Genesis 1 NIV
We come to the bible and to the book of Genesis knowing there is a God. The Bible tells us we can know God exists because of what we see in the created world.
“The heavens declare the glory of God; and the firmament shows His handiwork. Day unto day utters speech, and night unto night reveals knowledge. There is no speech nor language where their voice is not heard. Their voice has gone out through all the earth, and their words to the end of the world.” Psalm 19:1-4
“For since the creation of the world His invisible attributes are clearly seen, being understood by the things that are made, even His eternal power and Godhead, so that they are without excuse.” Romans 1:20
The Bible would be incomplete and perhaps incomprehensible without the Book of Genesis. It sets the stage for the entire drama of redemption, which unfolds in the rest of the book. Almost all important doctrines and teachings have their foundation in the Book of Genesis: the doctrines of sin, redemption, justification, Jesus Christ, the personality and personhood of God, the kingdom of God, the fall, Israel, the promise of the Messiah, and more. As Pastor Scott is known for saying, “Everything leads back to Genesis.”
Genesis shows us the origins of the universe, order and complexity, the solar system, the atmosphere and hydrosphere, the origin of life, man, marriage, evil, language, government, culture, nations, and religion.
Genesis is important to the New Testament. There are at least 165 passages in Genesis either directly quoted or clearly referred to in the NT; many of these are quoted more than once, so there are at least 200 quotations from Genesis in the NT.
The author of the Book of Genesis is documented to be Moses. In fact Moses wrote the first five books of the Bible; the Pentateuch. Jesus declared the importance of believing what Moses wrote:
“For if you believed Moses, you would believe Me; for he wrote about Me. But if you do not believe his writings, how will you believe My words?” John 5:46-47. We can’t say we believe in Jesus if we don’t believe in the Book of Genesis.
1 In the beginning God created the heavens and the earth.
This summary statement will be detailed in the following verses, but the Bible straightforwardly declares the world did not create itself or come about by chance. It was created by God, who, by definition, is eternal and has always been.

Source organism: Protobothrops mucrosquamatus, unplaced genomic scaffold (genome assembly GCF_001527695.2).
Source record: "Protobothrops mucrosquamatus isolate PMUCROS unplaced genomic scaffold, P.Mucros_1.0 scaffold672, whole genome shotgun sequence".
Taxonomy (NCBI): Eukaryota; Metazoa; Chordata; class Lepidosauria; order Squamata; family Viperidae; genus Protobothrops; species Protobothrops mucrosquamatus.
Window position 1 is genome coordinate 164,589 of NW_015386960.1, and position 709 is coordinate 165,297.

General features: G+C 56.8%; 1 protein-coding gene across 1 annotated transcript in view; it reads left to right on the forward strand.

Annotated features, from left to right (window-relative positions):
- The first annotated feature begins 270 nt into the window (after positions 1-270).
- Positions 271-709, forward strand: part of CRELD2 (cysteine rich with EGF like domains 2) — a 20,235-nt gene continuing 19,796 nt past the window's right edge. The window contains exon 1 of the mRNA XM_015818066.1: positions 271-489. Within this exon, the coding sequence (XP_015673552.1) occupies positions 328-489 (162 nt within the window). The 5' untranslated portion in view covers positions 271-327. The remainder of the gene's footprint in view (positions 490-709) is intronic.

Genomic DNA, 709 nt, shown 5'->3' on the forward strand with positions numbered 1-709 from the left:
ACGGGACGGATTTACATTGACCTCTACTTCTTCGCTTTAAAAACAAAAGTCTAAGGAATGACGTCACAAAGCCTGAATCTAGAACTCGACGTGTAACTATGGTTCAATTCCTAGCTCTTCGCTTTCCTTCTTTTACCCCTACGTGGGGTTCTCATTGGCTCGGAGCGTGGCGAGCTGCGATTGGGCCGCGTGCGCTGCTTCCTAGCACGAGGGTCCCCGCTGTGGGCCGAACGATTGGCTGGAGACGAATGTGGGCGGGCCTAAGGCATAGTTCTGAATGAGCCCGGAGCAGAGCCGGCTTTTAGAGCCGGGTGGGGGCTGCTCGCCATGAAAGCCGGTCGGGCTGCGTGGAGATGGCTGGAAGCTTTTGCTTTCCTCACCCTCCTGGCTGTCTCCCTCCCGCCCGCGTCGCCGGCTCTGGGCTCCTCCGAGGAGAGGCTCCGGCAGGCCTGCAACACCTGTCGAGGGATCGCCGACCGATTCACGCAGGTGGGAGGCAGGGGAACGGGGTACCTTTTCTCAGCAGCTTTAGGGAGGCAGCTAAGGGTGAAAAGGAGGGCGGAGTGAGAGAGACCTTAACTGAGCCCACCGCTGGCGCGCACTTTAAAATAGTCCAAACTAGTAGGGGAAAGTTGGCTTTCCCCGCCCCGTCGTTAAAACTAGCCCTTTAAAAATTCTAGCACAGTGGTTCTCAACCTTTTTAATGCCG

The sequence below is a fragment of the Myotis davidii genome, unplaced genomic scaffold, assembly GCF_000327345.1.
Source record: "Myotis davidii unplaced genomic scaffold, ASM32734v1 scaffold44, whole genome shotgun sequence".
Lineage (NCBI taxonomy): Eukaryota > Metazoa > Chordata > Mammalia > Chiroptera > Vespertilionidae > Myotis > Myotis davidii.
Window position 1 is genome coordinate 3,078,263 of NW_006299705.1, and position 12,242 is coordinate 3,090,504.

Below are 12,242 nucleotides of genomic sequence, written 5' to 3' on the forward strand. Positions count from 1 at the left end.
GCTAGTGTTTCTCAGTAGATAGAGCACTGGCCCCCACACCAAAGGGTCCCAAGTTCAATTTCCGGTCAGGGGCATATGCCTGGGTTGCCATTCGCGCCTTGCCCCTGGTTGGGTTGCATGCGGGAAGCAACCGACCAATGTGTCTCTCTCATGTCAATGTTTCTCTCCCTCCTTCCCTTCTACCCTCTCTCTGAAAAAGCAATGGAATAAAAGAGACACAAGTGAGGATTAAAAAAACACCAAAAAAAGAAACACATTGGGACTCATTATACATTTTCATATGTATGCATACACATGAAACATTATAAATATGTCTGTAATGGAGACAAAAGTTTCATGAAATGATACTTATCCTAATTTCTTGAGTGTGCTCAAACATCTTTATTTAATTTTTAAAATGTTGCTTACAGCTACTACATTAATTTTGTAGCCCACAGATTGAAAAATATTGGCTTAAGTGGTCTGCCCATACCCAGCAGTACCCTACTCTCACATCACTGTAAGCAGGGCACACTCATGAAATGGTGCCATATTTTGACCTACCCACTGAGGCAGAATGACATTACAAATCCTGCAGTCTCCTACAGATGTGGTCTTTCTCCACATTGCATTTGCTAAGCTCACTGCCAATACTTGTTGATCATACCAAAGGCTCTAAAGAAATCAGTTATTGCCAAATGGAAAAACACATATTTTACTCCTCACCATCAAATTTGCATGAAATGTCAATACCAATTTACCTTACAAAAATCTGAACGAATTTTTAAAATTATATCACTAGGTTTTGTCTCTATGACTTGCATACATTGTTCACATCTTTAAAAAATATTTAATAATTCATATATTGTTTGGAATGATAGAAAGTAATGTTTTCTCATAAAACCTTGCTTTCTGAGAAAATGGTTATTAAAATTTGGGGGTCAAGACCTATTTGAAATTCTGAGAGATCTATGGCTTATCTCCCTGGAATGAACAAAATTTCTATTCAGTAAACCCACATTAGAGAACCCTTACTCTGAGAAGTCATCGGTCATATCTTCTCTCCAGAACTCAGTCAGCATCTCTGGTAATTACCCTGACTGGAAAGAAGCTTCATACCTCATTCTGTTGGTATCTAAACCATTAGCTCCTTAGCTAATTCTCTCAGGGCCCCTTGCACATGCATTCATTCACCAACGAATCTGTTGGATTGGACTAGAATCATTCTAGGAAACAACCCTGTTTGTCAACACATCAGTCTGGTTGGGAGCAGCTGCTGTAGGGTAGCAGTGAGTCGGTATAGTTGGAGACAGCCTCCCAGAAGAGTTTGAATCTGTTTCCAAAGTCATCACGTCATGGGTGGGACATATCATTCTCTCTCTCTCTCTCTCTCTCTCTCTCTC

God is the subject of the first sentence in the Bible. This is not by accident, God does all things intentionally, as we know from our studies and our relationships with Him. The use of God’s name dominates the whole chapter; it is used thirty-five times in as many verses of the story. If you believe Genesis 1:1 you will have no problem believing the entirety of the Bible.
In Genesis God is the ancient Hebrew word Elohim. Elohim is the meaning of God in these texts. It is a plural word used as if it were singular. The verbs and pronouns used with Elohim should be in the plural, but when Elohim refers to the Lord God the verbs and pronouns are in the singular. The mystery of the word Elohim is found in three degrees, and each degree by itself alone, and yet notwithstanding they are all one, and joined together in one, and are not divided from each other. The term Elohim certainly allows for the further revelation of God’s triune nature; the Old Testament hints at the Trinity in order to prepare people for the Messiah who would be much more than a human prophet. When Jesus appeared, He more fully revealed mysteries hinted at in the OT. At Jesus’ baptism we have all three Persons of Elohim present: Father, Son, and Holy Spirit, Matt. 3:16–17.
The simple fact of God’s creation is even more amazing when we consider the greatness of God’s universe.
“Indeed My hand has laid the foundation of the earth, and My right hand has stretched out the heavens; when I call to them, they stand up together.” Is. 48:13.
If God created the heavens and the earth, then we must forever put away the idea that anything happens by chance. “Chance” merely describes the statistical probability of something happening. Chance itself can “do” nothing. Inherent in the idea of God is that He is an intelligent designer. Only an intelligent designer could create a just-right universe, not “chance.” Our universe is a just-right universe. If the created universe was larger or smaller, greater or lesser it would not be able to sustain itself, life or exist at all.
“God created …” tells us that God used no pre-existing material to create the earth. The ancient Hebrew word bara (created) is specific. It means to create out of nothing, showing that God created the world out of nothing, not out of Himself. God is separate from His creation. The Bible teaches the universe could perish yet He would remain. Even as the word for God is plural the word for created (bara) is singular and always has God as the subject. In this verse it means that God changed chaos into cosmos, disorder into order, emptiness into fullness.